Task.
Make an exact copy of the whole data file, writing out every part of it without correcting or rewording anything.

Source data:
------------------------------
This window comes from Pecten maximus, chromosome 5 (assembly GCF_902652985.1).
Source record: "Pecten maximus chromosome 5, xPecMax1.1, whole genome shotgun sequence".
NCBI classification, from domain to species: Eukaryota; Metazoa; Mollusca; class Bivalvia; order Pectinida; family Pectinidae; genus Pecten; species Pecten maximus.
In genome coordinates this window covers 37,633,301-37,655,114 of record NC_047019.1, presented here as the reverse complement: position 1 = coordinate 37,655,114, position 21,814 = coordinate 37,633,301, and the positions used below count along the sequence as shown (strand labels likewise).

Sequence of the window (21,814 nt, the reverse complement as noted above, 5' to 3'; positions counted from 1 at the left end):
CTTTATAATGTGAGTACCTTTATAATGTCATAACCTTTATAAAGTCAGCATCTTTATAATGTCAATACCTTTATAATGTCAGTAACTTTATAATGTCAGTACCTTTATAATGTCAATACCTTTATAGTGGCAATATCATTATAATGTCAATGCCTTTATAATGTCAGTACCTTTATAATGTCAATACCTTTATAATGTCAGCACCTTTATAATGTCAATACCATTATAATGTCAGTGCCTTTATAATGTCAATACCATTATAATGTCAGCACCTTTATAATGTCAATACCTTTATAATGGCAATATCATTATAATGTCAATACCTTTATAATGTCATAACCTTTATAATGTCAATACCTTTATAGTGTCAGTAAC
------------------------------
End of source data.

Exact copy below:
This window comes from Pecten maximus, chromosome 5 (assembly GCF_902652985.1).
Source record: "Pecten maximus chromosome 5, xPecMax1.1, whole genome shotgun sequence".
NCBI classification, from domain to species: Eukaryota; Metazoa; Mollusca; class Bivalvia; order Pectinida; family Pectinidae; genus Pecten; species Pecten maximus.
In genome coordinates this window covers 37,633,301-37,655,114 of record NC_047019.1, presented here as the reverse complement: position 1 = coordinate 37,655,114, position 21,814 = coordinate 37,633,301, and the positions used below count along the sequence as shown (strand labels likewise).

Sequence of the window (21,814 nt, the reverse complement as noted above, 5' to 3'; positions counted from 1 at the left end):
CTTTATAATGTGAGTACCTTTATAATGTCATAACCTTTATAAAGTCAGCATCTTTATAATGTCAATACCTTTATAATGTCAGTAACTTTATAATGTCAGTACCTTTATAATGTCAATACCTTTATAGTGGCAATATCATTATAATGTCAATGCCTTTATAATGTCAGTACCTTTATAATGTCAATACCTTTATAATGTCAGCACCTTTATAATGTCAATACCATTATAATGTCAGTGCCTTTATAATGTCAATACCATTATAATGTCAGCACCTTTATAATGTCAATACCTTTATAATGGCAATATCATTATAATGTCAATACCTTTATAATGTCATAACCTTTATAATGTCAATACCTTTATAGTGTCAGTAAC